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Re: How many practice double tabs?
« Reply #6 on: October 10, 2018, 09:12:42 PM »
I practice this periodically. Most ranges I shoot at only allow rapid fire in groups of 2.

I find that i can put the 2nd rapid fire shot closer to the bullseye (so, the 2 shots are closer together) when I do 1 handed doubletaps.

I do not usually do as well on the 2nd shot when using 2 hands. Weird.

Offline busykngt

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How many practice double tabs?
« Reply #7 on: October 11, 2018, 02:24:56 AM »
I do not usually do as well on the 2nd shot when using 2 hands.
So that’s an interesting comment.  By “not do as well”, I presume you mean the second round strikes the target in a slightly different location?  (But still a “center of mass” hit, right?).  Ok, without getting into too morbid of a discussion, wouldn’t that scenario actually be an advantage?  I mean, you’re now talking about having created a second, separate wound channel in a soft organ tissue area of the body.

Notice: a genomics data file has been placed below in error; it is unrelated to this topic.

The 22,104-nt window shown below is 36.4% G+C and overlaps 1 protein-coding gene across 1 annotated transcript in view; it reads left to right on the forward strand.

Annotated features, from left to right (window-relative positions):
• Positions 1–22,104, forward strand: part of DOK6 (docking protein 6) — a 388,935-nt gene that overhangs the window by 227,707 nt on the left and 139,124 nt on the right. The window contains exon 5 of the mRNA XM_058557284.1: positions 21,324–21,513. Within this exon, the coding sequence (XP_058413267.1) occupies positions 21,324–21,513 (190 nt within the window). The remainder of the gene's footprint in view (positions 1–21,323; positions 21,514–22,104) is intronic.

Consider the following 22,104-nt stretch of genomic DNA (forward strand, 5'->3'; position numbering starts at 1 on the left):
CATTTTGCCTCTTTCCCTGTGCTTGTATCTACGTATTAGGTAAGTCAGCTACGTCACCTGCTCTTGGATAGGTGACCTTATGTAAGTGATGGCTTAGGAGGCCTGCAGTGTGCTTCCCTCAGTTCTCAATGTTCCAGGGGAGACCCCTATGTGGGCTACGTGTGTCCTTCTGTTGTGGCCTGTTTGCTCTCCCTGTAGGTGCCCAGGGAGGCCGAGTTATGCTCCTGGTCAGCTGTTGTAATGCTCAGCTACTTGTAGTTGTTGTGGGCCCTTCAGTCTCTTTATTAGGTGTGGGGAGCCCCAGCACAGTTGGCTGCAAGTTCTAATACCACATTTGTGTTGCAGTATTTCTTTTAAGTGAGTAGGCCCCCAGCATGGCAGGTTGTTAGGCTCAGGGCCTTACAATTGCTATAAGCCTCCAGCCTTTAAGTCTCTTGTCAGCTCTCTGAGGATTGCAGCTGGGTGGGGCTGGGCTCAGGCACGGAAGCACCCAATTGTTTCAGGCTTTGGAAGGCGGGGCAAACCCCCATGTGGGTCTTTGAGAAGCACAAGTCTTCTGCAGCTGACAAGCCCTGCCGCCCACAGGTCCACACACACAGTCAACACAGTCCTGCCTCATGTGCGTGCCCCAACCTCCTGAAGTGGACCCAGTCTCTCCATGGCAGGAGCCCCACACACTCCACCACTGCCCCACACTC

Again, I’m trying to look at this from a perspective of “stopping the threat” as quickly as possible.  From that perspective, I would think a ‘head’ shot would tend to be more debilitating than a ‘center of mass’ shot.  But we’re taught to aim for center of mass (presumably because a head shot offers a smaller target and is more difficult to hit).  If you watch the ASP guy’s video channel, you can see examples of shots that are fatal, but still leave the bad guy alive long enough to inflict damage to a defender (even up to, including death of the good guy).

Some folks may say I’m “over thinking” this, but I’m okay with that comment - this is the one crucial area I’d rather over think it, than under think it.
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Offline Gilgondorin

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Re: How many practice double tabs?